The Road to Big Data

Big Data is big buzz.  We hear questions all the time from our existing and prospective clients that follow along the lines of:

  • What do you consider Big Data?
  • I don’t think we have Big Data, do you?
  • What could we do with our data?
  • Is the ROI on data analytics worth it?
  • Can we quantify the costs and financial returns?

In essence:  What is the business value of our information and is it worth tapping?

An organization’s information asset does not suddenly become valuable.  For the most part, the size or age of data does not achieve a threshold where it immediately gains an order of magnitude in importance.  One can argue that mergers and acquisitions are exceptions.

Value of the information asset is achieved incrementally in stages as an organization’s information maturity or Data IQ broadens.  What’s your Data IQ?  Here are the milestones where information maturity, and incremental value, are realized and can be assessed.

  • Operational – This level of information value is represented in reports and extractions of single line of business systems. Most commonly, this is observed in the canned reports packaged with a specific business application.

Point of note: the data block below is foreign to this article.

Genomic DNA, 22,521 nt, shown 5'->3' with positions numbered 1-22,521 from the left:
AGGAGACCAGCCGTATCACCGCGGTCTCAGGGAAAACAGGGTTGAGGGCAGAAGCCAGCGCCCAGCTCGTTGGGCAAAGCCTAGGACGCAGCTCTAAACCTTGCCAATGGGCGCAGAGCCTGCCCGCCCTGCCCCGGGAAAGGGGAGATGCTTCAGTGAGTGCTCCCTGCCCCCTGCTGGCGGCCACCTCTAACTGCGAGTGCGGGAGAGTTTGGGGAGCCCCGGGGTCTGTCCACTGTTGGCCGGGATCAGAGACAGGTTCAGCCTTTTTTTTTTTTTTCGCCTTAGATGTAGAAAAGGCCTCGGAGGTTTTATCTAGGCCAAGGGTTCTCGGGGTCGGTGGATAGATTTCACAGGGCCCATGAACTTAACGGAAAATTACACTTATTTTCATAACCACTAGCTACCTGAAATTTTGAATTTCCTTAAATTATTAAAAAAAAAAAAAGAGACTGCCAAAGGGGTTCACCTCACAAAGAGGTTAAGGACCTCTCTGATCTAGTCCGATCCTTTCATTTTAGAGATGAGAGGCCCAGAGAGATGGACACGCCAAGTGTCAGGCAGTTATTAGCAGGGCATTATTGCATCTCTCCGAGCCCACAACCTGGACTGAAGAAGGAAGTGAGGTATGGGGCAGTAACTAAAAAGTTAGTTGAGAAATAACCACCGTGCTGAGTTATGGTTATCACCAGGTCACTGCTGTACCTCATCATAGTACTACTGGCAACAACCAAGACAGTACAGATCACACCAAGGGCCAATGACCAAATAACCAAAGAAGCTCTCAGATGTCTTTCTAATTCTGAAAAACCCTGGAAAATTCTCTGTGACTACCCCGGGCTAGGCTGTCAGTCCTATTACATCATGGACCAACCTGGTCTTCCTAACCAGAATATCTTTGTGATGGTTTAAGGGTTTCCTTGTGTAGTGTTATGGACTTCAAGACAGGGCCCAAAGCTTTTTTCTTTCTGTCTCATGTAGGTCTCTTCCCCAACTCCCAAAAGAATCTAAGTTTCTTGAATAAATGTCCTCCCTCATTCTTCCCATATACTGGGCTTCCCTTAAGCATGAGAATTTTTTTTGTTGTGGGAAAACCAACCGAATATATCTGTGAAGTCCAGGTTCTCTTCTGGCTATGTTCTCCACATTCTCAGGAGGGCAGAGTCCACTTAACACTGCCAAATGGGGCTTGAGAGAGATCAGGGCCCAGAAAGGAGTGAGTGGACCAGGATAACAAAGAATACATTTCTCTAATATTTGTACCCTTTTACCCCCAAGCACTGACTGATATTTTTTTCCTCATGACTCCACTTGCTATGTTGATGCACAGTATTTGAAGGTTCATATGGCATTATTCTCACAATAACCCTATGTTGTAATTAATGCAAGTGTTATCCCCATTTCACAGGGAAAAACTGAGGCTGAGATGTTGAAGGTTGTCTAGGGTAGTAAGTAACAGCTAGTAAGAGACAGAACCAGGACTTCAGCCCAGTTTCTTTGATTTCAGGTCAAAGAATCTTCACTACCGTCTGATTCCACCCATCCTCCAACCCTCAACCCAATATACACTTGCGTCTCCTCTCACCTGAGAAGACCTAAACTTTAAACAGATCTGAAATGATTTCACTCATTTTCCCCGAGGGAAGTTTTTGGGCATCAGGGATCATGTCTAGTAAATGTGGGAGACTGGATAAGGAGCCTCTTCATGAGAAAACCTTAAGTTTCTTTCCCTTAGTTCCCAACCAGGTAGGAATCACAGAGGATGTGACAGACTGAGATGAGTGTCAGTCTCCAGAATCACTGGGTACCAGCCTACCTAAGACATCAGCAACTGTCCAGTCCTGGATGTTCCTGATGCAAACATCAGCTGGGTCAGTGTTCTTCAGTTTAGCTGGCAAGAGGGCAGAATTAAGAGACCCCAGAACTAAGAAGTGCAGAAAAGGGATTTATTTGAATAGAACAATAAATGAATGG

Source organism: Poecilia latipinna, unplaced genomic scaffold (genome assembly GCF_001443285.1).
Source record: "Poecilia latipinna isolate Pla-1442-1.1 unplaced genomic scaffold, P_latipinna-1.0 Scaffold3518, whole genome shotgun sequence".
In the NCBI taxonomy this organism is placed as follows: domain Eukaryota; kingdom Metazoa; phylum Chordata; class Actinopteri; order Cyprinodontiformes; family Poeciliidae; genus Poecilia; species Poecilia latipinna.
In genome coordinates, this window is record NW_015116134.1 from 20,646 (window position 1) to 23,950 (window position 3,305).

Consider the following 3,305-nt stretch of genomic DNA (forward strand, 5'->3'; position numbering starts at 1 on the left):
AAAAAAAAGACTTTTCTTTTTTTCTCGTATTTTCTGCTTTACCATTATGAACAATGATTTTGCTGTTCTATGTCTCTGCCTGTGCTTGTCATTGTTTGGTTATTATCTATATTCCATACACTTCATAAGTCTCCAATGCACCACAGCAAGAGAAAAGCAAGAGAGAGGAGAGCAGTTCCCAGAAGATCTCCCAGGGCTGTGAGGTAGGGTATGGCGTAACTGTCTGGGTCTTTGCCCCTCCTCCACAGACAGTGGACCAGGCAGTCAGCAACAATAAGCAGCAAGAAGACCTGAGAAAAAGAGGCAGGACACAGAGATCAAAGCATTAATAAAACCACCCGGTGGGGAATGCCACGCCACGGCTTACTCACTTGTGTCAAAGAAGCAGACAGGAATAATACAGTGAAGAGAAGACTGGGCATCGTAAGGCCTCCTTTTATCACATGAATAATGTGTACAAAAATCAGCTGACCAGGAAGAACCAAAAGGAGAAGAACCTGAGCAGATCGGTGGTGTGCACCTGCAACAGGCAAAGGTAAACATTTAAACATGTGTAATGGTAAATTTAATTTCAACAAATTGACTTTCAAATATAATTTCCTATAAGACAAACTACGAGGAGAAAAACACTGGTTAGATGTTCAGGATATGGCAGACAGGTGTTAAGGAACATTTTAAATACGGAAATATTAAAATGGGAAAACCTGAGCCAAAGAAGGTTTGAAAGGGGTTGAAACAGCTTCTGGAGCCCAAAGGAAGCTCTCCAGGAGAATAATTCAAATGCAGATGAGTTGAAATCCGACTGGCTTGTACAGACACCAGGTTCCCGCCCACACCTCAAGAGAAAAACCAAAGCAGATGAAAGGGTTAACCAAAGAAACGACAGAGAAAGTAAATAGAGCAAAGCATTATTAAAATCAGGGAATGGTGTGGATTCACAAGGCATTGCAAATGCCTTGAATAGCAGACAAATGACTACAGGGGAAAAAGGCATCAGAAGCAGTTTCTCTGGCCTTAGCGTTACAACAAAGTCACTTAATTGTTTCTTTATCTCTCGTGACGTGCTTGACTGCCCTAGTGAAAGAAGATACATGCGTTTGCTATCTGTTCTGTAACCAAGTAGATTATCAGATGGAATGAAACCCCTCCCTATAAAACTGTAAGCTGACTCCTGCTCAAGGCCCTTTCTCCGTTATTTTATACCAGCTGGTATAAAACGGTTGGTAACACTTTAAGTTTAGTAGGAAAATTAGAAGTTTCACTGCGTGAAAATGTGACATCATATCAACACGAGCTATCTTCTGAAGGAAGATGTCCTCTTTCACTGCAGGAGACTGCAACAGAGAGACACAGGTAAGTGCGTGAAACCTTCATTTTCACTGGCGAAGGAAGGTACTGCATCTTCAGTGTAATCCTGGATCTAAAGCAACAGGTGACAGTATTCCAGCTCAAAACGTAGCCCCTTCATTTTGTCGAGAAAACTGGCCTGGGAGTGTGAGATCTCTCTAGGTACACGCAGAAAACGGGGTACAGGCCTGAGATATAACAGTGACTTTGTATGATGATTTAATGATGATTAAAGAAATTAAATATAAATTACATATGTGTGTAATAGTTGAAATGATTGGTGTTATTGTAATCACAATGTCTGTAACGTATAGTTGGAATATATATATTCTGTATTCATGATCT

• Integrated – Using common identifiers to connect and cross correlate information across applications and databases. At this level, the objective is still largely operational efficiency and transaction summary oriented.
  • Performance – Signifying the step to integrated historical trending analytics. Looking at our past for the future.
  • Comparative – Adding external data related to the performance of competitors or industry performance. The focus at this stage continues to be the analysis in arrears with the critical distinction that analysis now looks beyond ourselves and turns to relative performance.
  • Predictive – Finally, the addition of external data including: demographics, related markets, materials, resources, labor, geography and climate. We now build and tweak our associative forward looking models.

Beyond the Performance level above, the value of information becomes strategic.  Investments in strategic initiatives require ownership and action of chief executive leadership.  We formulate business strategy and board level objectives that explain, in business speak, the quantified rewards and risks of leveraging information to steer business direction.

It is no surprise that the next question is: What will it cost, and how long will it take?  That’s a fair question that is addressed using a high level roadmap of the big picture.  It is important to convey the understanding that each milestone is dependent upon the last.  It is critical that we not look too far ahead in budget and timeline.  The organization, most likely, has no estimating metrics for Big Data projects.  So we move ahead in smaller steps.  Starting with only a “Comparative” initiative, the goals are subdivided into phases of independent value delivery.

As data scientists and information technology professionals we prepare for the road ahead. Big Data is not linked to supporting a business plan in the sense that many IT initiatives do.  Some of the most effective Big Data initiatives can result in discovery that tends to disrupt and redirect business strategy.

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